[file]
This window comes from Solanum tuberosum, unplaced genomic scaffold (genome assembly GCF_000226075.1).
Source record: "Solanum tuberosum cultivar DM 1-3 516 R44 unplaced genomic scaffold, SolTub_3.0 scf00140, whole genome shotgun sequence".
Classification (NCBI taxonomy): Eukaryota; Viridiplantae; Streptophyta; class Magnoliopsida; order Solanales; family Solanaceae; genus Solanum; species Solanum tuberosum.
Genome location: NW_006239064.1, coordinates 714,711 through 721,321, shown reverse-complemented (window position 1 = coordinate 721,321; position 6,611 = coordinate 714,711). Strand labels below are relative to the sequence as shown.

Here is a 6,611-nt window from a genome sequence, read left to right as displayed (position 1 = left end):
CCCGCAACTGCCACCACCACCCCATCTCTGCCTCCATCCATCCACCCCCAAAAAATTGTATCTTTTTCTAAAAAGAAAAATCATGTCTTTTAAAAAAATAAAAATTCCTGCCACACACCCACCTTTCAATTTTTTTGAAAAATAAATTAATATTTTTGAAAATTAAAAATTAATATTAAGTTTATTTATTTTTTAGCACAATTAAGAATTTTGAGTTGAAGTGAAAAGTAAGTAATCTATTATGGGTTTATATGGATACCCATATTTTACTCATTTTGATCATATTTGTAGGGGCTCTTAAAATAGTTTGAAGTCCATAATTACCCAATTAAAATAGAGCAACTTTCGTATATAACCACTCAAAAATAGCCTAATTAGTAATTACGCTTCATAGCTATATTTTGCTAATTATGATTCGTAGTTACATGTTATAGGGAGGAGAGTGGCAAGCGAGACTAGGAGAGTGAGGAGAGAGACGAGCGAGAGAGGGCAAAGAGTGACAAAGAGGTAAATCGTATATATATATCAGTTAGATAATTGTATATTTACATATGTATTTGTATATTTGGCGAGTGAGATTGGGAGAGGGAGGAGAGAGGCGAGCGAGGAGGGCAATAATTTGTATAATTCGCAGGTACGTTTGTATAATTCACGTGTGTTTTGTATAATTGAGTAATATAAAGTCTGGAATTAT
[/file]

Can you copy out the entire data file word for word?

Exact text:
This window comes from Solanum tuberosum, unplaced genomic scaffold (genome assembly GCF_000226075.1).
Source record: "Solanum tuberosum cultivar DM 1-3 516 R44 unplaced genomic scaffold, SolTub_3.0 scf00140, whole genome shotgun sequence".
Classification (NCBI taxonomy): Eukaryota; Viridiplantae; Streptophyta; class Magnoliopsida; order Solanales; family Solanaceae; genus Solanum; species Solanum tuberosum.
Genome location: NW_006239064.1, coordinates 714,711 through 721,321, shown reverse-complemented (window position 1 = coordinate 721,321; position 6,611 = coordinate 714,711). Strand labels below are relative to the sequence as shown.

Here is a 6,611-nt window from a genome sequence, read left to right as displayed (position 1 = left end):
CCCGCAACTGCCACCACCACCCCATCTCTGCCTCCATCCATCCACCCCCAAAAAATTGTATCTTTTTCTAAAAAGAAAAATCATGTCTTTTAAAAAAATAAAAATTCCTGCCACACACCCACCTTTCAATTTTTTTGAAAAATAAATTAATATTTTTGAAAATTAAAAATTAATATTAAGTTTATTTATTTTTTAGCACAATTAAGAATTTTGAGTTGAAGTGAAAAGTAAGTAATCTATTATGGGTTTATATGGATACCCATATTTTACTCATTTTGATCATATTTGTAGGGGCTCTTAAAATAGTTTGAAGTCCATAATTACCCAATTAAAATAGAGCAACTTTCGTATATAACCACTCAAAAATAGCCTAATTAGTAATTACGCTTCATAGCTATATTTTGCTAATTATGATTCGTAGTTACATGTTATAGGGAGGAGAGTGGCAAGCGAGACTAGGAGAGTGAGGAGAGAGACGAGCGAGAGAGGGCAAAGAGTGACAAAGAGGTAAATCGTATATATATATCAGTTAGATAATTGTATATTTACATATGTATTTGTATATTTGGCGAGTGAGATTGGGAGAGGGAGGAGAGAGGCGAGCGAGGAGGGCAATAATTTGTATAATTCGCAGGTACGTTTGTATAATTCACGTGTGTTTTGTATAATTGAGTAATATAAAGTCTGGAATTAT